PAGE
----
When I first launched my radio show for caregivers, a group from AARP interviewed me and discussed the challenges of reaching family caregivers. One of them asked me, “Many people serve for years as a family caregiver, but somehow don’t identify themselves as such. How do you help people see themselves as caregivers?”
For whatever reason, the question struck me as funny. Lapsing into my best Jeff Foxworthy impression, I rattled off, “If you have a carpet cleaner on retainer, you might be a caregiver!” As they doubled over laughing, they remarked, “You and Jeff should do a whole bit on that!”
Jeff’s been a friend for many years, so I called him and asked if he would consider doing this with me. To my knowledge, he never loaned his famous “You might be a…” to anyone, but he surprised me by saying, “Sure, write out some jokes, and we’ll take a look at it.”
Laughing, I responded, “These aren’t jokes; this is my life!”
Taking this on as a mission, I compiled a list of ways to help people identify if they are, indeed, caregivers. Jeff and I did this on a video for AARP, and they still make me laugh. Here are a few highlights.
- If you’ve ever changed a dressing while cooking turkey with dressing…you might be a caregiver.
- If you’ve ever hooked up your dog to your wife’s wheelchair, just to see if it would work…you might be a caregiver.
- If you’ve ever used Neosporin as a verb…you’re probably a caregiver.
- If while at the grocery store, you’re the one asking for a price check on suppositories…you might be a caregiver.
- If you’re on a first-name basis with the hospital security guard…you’re probably a caregiver.
- If a hospital bed has never hampered your love life [because, according to Jeff, there’s no use wasting a semi-private room!]…you’re probably a caregiver.
Although humor can stave off painful feelings, genuinely funny moments in even dire circumstances continue to surprise (and delight) me. I once heard about a beloved church leader from a rural Southern congregation who passed away following a long illness. As a tribute, the music minister offered to have the choir sing the man’s favorite song at the funeral. Although the music minister was surprised to hear that the widow’s request was “Jingle Bells,” he agreed to perform the carol in the sweltering June heat.
After the eulogy, the choir sang out: “Dashing through the snow, in a one-horse open sleigh.…” The crowd, dressed in summer attire, looked puzzled. Later, at the graveside, the music minister approached the man’s widow, took her hand and offered his sincere condolences.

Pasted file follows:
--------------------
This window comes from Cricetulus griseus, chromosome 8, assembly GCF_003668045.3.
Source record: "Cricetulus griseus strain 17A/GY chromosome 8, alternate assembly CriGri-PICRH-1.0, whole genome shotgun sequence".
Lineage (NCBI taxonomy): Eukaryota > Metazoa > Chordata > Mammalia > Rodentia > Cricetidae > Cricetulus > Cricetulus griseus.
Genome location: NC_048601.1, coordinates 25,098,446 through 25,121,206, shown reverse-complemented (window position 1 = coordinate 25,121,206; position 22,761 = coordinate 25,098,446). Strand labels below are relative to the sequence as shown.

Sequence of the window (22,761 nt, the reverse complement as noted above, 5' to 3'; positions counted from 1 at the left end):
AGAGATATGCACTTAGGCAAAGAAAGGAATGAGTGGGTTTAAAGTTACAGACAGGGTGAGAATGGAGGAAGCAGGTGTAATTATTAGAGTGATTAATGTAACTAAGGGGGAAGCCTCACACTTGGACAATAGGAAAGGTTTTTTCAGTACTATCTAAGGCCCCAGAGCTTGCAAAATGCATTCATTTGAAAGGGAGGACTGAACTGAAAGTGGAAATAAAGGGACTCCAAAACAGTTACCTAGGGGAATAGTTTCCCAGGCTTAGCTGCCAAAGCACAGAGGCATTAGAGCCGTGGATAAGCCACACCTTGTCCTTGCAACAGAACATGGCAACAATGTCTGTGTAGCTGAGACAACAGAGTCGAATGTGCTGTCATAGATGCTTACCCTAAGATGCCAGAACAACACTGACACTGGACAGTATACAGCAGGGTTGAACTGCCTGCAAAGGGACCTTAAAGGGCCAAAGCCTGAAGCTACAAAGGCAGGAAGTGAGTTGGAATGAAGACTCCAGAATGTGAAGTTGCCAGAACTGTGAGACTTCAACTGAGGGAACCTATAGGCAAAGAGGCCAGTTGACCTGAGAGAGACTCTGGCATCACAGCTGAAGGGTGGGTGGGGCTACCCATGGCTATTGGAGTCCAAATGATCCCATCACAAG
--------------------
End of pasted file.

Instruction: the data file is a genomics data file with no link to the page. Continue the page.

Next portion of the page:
Tearfully thanking him for the music, she tilted her head and remarked, “I loved the hymns and songs, but why did you all sing ‘Jingle Bells’?” Wide-eyed, the music minister replied, “You said it was his favorite song.” With a sad, sweet smile she clapped her hand to her mouth and laughed. “Ohhh, I am so sorry. I meant ‘Golden Bells’!”
Sometimes humor meets tragedy in strange places. Our challenge is to expect and enjoy it.
Comedians often see painful issues through “funny-shaped” lenses. From Seinfeld to Foxworthy, comedians challenge us to seek humor. When you watch a funny movie, see a comedian perform or read a hilarious book, stress can melt and endorphins rise. While caregiving is serious business, and we often shed bitter tears, life can be whimsical. Our challenge as caregivers may be to find the humor when circumstances are tough.
With an unparalleled journey as his wife’s caregiver for three decades, Peter Rosenberger has navigated through a medical nightmare that has mushroomed to 80 operations, the amputation of both her legs, treatment by more than 60 doctors in 12 hospitals, 7 medical insurance companies, and millions in medical bills. He hosts a weekly radio show on the topic, syndicated nationally and broadcasted worldwide. Rosenberger is the author of Hope for the Caregiver (2015) and Seven Caregiver Landmines and How You Can Avoid Them (2016).
PainPathways is the first, only and ultimate pain magazine. First published in spring 2008, PainPathways is the culmination of the vision of Richard L. Rauck, MD, to provide a shared resource for people living with and caring for others in pain. This quarterly resource not only provides in-depth information on current treatments, therapies and research studies but also connects people who live with pain, both personally and professionally.
View All By PainPathways